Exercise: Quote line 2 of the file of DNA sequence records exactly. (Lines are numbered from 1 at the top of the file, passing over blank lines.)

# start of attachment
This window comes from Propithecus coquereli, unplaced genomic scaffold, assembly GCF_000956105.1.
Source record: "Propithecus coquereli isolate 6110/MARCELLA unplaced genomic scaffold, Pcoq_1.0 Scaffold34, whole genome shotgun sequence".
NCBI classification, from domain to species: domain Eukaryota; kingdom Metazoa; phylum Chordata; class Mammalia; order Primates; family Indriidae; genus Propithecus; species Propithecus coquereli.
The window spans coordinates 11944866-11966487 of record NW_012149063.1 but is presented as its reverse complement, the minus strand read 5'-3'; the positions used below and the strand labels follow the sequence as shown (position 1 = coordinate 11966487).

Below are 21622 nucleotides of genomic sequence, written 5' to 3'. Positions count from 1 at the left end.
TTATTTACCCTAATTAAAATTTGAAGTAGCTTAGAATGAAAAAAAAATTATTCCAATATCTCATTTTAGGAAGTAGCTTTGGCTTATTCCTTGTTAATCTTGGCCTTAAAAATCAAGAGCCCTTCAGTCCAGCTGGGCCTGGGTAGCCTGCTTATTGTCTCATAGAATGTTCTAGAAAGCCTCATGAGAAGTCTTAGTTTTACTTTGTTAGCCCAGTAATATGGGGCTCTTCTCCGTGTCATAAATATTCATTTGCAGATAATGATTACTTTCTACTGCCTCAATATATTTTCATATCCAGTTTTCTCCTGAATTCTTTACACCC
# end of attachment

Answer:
Source record: "Propithecus coquereli isolate 6110/MARCELLA unplaced genomic scaffold, Pcoq_1.0 Scaffold34, whole genome shotgun sequence".